am organising a glamping trip for my sister and 10 of our friends for her hen night and I found a great site in Cork. The only catch is the owner is insisting I pay the total cost of our accommodation upfront, directly into her account by bank transfer. When I asked her why, she said it is to protect her from “no shows”. She seems legit and gets good reviews online but I’m wary of transferring so much cash before we even get there. Do I have any other option? Niamh, Birdhill, Co Tipperary ONCE you transfer money from your bank account to another, it is gone and you cannot reverse the transfer if you need to. So if you have any issues with the glamping site after you arrive and these issues are not resolved to your satisfaction, it could be very hard for you to get your money back.
You could ask the owner if you could pay a small deposit now and the balance on arrival. Or ask if you can pay by debit or credit card. Paying this way gives you protection in the form of a chargeback if the company goes out of business or doesn’t deliver what it promised. The scheme enables you to claim a refund from your card provider in certain circumstances. It works by the card company trying to claim your money back from the company you have paid (by reversing the transaction). Check what your card provider’s position on chargeback is. Each card issuer has its own processes concerning them, which are set out under the rules of the various credit and debit card schemes. is only a click away, but it is always worth doing some background checks on the seller — especially if you have not bought from them or never heard of them before.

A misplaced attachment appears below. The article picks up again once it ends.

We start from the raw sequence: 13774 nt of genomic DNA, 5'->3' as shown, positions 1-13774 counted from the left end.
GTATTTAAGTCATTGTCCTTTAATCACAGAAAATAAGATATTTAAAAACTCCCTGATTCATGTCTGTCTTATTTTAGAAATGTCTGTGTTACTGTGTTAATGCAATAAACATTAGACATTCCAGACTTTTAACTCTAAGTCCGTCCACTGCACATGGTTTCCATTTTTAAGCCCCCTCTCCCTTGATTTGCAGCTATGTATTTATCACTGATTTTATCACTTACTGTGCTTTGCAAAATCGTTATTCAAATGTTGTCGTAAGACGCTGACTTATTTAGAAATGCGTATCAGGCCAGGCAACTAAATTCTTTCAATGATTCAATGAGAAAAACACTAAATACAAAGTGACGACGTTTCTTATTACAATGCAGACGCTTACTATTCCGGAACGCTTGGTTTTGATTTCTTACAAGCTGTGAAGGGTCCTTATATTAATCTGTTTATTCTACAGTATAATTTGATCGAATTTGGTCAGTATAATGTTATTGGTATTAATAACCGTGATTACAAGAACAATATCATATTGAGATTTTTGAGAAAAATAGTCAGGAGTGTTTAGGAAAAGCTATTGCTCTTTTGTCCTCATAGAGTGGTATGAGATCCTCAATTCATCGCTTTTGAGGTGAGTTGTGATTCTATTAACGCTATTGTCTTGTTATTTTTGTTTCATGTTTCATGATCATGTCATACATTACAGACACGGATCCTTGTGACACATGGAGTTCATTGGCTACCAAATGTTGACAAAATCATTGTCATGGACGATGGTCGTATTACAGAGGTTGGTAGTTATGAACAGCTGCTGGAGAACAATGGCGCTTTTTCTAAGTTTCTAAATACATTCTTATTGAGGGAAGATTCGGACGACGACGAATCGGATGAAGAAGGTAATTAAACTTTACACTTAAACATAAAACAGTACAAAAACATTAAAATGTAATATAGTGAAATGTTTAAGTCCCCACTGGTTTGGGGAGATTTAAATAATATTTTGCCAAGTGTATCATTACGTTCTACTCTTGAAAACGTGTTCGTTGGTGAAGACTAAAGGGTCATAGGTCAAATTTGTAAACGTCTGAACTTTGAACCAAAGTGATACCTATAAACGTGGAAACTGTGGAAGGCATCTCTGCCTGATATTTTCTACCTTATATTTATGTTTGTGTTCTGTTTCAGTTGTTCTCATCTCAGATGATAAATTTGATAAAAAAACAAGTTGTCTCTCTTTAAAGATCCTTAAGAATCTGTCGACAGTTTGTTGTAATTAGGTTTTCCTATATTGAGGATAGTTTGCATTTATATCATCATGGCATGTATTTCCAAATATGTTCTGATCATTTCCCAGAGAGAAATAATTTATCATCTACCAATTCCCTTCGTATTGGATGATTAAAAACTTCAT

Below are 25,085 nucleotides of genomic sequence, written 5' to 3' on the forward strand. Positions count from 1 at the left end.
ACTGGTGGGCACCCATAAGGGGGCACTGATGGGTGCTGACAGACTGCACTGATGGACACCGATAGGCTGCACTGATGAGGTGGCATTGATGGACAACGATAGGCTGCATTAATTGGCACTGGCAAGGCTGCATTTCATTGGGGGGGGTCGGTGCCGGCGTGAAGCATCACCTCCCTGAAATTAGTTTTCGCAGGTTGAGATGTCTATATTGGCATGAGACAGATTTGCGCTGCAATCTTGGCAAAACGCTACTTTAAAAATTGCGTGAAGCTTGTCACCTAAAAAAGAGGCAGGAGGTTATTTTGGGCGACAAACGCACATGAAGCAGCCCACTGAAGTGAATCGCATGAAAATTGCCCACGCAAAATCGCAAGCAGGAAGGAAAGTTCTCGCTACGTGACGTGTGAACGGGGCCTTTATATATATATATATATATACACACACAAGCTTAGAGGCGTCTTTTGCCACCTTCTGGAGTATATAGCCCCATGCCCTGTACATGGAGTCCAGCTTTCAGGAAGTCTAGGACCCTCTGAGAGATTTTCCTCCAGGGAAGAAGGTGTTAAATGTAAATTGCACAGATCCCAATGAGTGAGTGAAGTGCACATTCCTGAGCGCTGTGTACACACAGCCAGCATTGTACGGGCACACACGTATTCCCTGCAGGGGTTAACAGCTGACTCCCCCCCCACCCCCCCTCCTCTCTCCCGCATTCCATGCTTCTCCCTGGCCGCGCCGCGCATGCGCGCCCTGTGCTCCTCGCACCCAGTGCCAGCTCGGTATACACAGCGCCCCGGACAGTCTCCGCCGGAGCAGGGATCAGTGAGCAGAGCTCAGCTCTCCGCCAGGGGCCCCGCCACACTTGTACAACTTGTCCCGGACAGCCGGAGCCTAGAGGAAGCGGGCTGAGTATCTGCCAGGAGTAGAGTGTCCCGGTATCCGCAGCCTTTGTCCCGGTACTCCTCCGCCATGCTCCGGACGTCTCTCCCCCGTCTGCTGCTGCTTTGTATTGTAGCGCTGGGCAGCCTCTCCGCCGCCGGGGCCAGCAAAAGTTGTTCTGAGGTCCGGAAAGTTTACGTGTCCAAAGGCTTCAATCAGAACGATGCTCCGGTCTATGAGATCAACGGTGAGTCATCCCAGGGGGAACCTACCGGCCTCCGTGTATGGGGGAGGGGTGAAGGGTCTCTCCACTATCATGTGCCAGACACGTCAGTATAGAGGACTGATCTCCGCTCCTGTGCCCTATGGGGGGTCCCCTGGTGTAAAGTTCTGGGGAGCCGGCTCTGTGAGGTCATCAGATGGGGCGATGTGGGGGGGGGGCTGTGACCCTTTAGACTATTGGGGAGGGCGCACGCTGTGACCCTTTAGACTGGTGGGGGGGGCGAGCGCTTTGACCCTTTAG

Did the seller you bought the mattress from have a website? If so, it should have a physical address and contact details, so you should try and make contact this way. If you are suspicious that the seller is not genuine, check if it is registered on the Companies Registration Office’s website (www.cro.ie). If the seller is not registered, you may have bought from an individual, rather than a business — and in that case you don’t have any consumer rights.
If the business is registered with the CRO, you should make a formal complaint in writing to the business, outlining the problem and how you would like it to be resolved. If something you buy online turns out to be faulty, you are entitled to a repair, replacement or refund, depending on the fault.
If you need help writing your complaint, there are template complaint letters available onccpc.ie. If, following your complaint, you are still unhappy with the response, another option is to use the Small Claims Process. This can be While we will endeavour to place your questions with the most appropriate expert for your query, this column is not intended to replace professional advice.